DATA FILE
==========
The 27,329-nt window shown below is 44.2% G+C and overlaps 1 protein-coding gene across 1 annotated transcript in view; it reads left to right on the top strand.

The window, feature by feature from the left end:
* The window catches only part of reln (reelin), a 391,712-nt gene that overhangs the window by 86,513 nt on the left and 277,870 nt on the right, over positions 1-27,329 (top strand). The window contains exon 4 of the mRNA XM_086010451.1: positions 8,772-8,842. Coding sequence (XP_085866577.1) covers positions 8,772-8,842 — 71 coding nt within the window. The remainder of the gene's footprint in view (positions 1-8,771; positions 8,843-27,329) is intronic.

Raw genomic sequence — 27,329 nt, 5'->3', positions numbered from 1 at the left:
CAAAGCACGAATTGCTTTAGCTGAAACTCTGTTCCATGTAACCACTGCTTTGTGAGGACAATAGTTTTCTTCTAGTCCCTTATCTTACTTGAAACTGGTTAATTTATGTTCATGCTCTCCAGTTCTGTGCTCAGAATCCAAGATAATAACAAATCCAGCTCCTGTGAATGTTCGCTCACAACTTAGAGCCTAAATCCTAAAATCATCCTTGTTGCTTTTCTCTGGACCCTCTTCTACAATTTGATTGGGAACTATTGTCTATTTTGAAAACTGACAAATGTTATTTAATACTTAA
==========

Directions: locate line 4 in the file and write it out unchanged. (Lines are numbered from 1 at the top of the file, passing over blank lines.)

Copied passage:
Raw genomic sequence — 27,329 nt, 5'->3', positions numbered from 1 at the left: